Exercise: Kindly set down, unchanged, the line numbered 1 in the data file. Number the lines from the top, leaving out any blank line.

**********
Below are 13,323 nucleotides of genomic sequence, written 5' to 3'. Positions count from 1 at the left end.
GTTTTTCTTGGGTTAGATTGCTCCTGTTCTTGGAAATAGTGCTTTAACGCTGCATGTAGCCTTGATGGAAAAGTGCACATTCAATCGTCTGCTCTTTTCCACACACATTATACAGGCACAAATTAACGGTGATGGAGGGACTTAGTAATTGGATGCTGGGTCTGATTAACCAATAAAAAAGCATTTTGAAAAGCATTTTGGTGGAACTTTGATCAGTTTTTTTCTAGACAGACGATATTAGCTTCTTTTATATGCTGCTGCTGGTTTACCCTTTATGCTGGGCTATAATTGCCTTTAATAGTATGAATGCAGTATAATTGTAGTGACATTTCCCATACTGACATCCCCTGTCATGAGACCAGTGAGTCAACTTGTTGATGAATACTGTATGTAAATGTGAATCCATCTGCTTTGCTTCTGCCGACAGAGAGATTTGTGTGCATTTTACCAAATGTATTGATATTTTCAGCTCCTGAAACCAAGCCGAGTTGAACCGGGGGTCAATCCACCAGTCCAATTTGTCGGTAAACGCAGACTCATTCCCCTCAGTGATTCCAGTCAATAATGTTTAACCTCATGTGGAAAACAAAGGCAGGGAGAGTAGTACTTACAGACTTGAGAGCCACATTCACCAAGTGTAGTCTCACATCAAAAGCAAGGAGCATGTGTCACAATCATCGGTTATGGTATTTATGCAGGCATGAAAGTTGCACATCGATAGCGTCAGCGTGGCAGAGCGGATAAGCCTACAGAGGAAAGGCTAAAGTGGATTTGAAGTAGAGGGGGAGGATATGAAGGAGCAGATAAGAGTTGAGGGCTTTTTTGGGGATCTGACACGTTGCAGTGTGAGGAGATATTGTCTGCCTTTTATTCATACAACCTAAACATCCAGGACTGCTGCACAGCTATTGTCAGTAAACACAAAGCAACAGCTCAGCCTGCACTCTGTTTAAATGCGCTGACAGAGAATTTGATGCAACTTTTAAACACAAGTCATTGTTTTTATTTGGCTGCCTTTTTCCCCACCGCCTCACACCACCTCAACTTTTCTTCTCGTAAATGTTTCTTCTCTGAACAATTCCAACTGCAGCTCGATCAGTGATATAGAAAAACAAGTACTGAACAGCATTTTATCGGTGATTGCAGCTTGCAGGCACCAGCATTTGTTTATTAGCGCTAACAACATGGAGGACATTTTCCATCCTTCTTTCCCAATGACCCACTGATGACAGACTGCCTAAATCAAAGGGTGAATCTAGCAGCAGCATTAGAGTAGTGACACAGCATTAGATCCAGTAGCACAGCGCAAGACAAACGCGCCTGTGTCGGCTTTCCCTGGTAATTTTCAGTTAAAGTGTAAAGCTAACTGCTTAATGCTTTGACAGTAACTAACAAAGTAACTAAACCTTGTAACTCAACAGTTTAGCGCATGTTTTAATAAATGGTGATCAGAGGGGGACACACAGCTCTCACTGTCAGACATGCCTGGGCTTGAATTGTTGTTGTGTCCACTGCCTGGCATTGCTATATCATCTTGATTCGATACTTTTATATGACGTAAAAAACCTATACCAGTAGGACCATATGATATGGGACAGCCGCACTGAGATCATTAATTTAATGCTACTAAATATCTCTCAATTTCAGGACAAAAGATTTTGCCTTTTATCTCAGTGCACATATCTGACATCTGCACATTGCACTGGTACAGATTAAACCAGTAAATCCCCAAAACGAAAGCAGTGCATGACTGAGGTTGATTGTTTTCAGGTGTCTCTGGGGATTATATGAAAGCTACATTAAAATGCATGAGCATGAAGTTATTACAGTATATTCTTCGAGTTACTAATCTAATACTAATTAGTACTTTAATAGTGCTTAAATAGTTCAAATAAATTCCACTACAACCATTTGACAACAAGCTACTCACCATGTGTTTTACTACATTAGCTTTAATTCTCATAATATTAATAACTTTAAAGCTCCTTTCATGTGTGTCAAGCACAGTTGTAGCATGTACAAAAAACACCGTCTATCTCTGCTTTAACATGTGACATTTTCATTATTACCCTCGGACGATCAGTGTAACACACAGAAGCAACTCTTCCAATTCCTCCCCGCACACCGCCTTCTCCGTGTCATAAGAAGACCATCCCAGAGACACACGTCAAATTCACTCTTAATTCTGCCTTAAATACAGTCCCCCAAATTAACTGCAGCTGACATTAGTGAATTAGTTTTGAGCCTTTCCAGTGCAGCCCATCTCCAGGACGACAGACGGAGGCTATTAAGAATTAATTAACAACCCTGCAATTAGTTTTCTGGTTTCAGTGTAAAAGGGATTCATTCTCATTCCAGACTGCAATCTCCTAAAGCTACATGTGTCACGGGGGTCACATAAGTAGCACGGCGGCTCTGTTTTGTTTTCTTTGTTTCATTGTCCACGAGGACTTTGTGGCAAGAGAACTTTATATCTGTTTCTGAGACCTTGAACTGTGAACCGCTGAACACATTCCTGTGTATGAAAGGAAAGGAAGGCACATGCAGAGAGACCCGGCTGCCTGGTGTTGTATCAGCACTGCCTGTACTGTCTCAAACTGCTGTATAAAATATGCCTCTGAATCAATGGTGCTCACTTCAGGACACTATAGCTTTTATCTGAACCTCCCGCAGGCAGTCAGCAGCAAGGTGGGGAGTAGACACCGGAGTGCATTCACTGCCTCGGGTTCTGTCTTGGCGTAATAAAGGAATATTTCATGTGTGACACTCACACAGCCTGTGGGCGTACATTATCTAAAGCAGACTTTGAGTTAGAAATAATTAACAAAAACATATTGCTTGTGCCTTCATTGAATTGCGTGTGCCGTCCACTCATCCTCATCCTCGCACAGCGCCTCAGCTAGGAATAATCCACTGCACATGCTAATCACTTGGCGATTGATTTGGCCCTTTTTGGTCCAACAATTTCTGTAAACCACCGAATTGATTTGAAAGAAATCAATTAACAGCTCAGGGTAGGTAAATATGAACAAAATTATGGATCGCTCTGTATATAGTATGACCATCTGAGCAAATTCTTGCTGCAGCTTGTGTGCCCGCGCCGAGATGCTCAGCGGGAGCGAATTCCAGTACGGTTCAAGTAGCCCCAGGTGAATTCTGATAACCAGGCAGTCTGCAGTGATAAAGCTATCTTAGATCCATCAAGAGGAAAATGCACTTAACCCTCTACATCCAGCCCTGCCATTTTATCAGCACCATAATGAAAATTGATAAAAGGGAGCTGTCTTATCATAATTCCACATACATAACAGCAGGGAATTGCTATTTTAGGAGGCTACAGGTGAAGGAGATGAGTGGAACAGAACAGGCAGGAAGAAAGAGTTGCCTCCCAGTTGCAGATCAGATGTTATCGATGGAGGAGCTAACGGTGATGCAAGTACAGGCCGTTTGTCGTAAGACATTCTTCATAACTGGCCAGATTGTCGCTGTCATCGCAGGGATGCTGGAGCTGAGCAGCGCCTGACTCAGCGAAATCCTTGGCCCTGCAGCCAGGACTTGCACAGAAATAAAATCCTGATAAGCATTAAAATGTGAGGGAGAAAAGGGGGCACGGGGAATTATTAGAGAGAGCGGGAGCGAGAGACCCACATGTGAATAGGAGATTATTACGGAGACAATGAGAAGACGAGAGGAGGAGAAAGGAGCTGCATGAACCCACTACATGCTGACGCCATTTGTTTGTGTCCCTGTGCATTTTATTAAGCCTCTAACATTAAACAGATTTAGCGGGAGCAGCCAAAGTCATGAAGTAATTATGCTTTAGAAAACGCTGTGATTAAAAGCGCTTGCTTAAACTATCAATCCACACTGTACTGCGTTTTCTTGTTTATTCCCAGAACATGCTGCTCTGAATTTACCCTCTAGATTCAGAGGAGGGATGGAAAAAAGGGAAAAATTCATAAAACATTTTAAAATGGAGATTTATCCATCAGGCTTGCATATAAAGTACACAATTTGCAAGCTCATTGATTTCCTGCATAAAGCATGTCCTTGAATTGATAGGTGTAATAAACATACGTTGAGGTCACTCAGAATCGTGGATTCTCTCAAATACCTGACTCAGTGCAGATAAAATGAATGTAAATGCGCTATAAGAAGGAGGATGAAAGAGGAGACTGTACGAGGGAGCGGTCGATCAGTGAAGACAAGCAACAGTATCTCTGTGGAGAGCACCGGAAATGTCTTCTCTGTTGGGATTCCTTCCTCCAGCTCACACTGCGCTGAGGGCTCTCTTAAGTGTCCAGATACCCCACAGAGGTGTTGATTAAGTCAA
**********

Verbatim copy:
Below are 13,323 nucleotides of genomic sequence, written 5' to 3'. Positions count from 1 at the left end.